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Hola from the More Southern Latitudes

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marti1900

Hola from the More Southern Latitudes

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Just found this forum last night from a google search on something totally unrelated. The mind boggles.I'm an American expat living in central Mexico, beautiful scenery, great weather, lovely people...no books. What a nice community of thoughtful people here at Booktalk. Oh, and by the way, I don't care how many posts entitle one to certain titles. I want to be Cleverly Amusing. I have always aspired to be Cleverly Amusing. Usually, I am only Amusing. Often not even that.I am glad to see another athiest here. When asked religion, I usually answer Bhuddist, just to stir the pot. That is then usually greeted with a resounding thud of silence.Looking forward to more interaction with this interesting group.Marti in Mexico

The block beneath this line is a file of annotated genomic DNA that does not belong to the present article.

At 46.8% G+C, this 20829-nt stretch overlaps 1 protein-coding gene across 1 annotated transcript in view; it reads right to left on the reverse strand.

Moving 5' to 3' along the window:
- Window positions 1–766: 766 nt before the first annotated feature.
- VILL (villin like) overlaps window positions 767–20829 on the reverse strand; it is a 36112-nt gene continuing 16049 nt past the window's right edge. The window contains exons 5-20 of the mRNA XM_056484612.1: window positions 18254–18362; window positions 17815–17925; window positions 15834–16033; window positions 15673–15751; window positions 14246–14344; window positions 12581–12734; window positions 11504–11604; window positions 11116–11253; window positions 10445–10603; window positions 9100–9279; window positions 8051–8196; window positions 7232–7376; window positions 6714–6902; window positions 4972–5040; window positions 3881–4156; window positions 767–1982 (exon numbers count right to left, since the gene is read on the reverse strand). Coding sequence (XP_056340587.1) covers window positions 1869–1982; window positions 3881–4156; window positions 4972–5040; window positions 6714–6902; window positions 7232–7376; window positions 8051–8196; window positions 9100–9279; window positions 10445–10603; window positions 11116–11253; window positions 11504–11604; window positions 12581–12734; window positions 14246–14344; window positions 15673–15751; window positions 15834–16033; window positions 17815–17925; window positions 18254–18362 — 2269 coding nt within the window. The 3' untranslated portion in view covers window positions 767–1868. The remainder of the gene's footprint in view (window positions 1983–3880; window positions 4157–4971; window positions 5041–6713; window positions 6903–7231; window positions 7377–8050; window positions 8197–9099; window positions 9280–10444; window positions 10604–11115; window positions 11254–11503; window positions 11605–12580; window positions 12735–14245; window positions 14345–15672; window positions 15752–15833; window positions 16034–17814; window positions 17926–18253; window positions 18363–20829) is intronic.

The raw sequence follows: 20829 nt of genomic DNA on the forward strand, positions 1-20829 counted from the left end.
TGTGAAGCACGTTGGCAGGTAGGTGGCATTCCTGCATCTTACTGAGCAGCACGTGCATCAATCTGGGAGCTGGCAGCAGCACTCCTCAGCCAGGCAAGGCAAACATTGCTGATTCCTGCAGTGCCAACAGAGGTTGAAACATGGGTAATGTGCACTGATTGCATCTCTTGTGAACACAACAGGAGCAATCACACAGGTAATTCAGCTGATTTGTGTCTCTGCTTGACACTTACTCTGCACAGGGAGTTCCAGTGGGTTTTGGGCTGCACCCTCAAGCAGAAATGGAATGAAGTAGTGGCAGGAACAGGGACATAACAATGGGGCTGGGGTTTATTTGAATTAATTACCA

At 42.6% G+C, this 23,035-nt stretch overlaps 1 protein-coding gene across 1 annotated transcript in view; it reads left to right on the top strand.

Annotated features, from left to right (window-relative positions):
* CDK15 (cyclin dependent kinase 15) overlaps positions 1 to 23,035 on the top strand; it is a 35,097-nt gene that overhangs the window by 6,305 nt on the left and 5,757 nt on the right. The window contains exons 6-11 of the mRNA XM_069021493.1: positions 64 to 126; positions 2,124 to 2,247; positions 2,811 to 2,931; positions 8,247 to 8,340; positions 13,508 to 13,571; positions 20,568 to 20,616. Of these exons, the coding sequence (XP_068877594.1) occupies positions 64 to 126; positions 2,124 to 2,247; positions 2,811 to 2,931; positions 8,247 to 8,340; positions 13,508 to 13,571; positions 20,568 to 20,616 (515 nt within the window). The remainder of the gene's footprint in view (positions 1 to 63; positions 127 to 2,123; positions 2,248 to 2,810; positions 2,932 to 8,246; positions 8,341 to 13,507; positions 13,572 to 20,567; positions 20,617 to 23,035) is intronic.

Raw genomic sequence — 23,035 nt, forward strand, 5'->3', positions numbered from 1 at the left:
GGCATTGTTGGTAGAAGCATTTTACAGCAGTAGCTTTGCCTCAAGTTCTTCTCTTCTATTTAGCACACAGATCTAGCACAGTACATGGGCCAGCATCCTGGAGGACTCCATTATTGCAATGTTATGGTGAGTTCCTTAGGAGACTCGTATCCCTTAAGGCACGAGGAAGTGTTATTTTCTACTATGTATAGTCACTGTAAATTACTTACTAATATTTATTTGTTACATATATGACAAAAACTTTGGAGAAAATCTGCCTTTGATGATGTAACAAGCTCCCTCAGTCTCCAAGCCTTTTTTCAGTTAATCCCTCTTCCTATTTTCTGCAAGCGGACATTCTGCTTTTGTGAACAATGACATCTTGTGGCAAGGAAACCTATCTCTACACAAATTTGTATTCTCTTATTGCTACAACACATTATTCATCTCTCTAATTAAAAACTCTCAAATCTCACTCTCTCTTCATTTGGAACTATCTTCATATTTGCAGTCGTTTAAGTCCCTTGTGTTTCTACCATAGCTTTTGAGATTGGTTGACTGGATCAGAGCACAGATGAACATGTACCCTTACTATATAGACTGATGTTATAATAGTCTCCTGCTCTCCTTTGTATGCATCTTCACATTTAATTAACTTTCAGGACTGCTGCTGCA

Ken Hemingway

Re: Hola from the More Southern Latitudes

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Welcome to the neighbourhood, Marti. I hope you have a lot of fun here. Is that animated icon a picture of you grabbing the universe by the wachimacallets?
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Mr. P

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Re: Hola from the More Southern Latitudes

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Welcome!Mr. P. The one thing of which I am positive is that there is much of which to be negative - Mr. P.I came to get down, I came to get down. So get out ya seat and jump around - House of PainHEY! Is that a ball in your court? - Mr. PI came to kick ass and chew Bubble Gum...and I am all out of Bubble Gum - They Live, Roddy Piper
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Chris OConnor

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Re: Hola from the More Southern Latitudes

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MartiWelcome to BookTalk!So you're an expat? Hmmm... I did make a few posts and sent a handful of emails to some expats last year. We had a discussion here on BookTalk and it got me to surfing the web. Prior to that discussion I had no idea what an expat even was, and even at this point I'd love to learn more. Wanna tell us your story?Chris